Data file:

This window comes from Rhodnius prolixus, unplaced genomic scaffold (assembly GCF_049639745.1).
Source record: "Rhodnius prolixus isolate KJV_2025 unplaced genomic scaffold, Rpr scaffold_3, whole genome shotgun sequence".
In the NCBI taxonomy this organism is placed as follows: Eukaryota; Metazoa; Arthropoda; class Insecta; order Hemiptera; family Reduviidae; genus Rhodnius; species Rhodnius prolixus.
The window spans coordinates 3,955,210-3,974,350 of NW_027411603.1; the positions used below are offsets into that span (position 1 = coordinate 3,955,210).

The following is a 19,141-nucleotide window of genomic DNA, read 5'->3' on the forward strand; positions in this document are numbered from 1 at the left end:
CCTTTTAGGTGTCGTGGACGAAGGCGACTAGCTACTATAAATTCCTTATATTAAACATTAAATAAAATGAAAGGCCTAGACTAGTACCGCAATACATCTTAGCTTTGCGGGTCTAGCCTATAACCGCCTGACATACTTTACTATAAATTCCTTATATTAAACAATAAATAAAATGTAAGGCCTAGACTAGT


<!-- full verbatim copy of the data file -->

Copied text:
This window comes from Rhodnius prolixus, unplaced genomic scaffold (assembly GCF_049639745.1).
Source record: "Rhodnius prolixus isolate KJV_2025 unplaced genomic scaffold, Rpr scaffold_3, whole genome shotgun sequence".
In the NCBI taxonomy this organism is placed as follows: Eukaryota; Metazoa; Arthropoda; class Insecta; order Hemiptera; family Reduviidae; genus Rhodnius; species Rhodnius prolixus.
The window spans coordinates 3,955,210-3,974,350 of NW_027411603.1; the positions used below are offsets into that span (position 1 = coordinate 3,955,210).

The following is a 19,141-nucleotide window of genomic DNA, read 5'->3' on the forward strand; positions in this document are numbered from 1 at the left end:
CCTTTTAGGTGTCGTGGACGAAGGCGACTAGCTACTATAAATTCCTTATATTAAACATTAAATAAAATGAAAGGCCTAGACTAGTACCGCAATACATCTTAGCTTTGCGGGTCTAGCCTATAACCGCCTGACATACTTTACTATAAATTCCTTATATTAAACAATAAATAAAATGTAAGGCCTAGACTAGT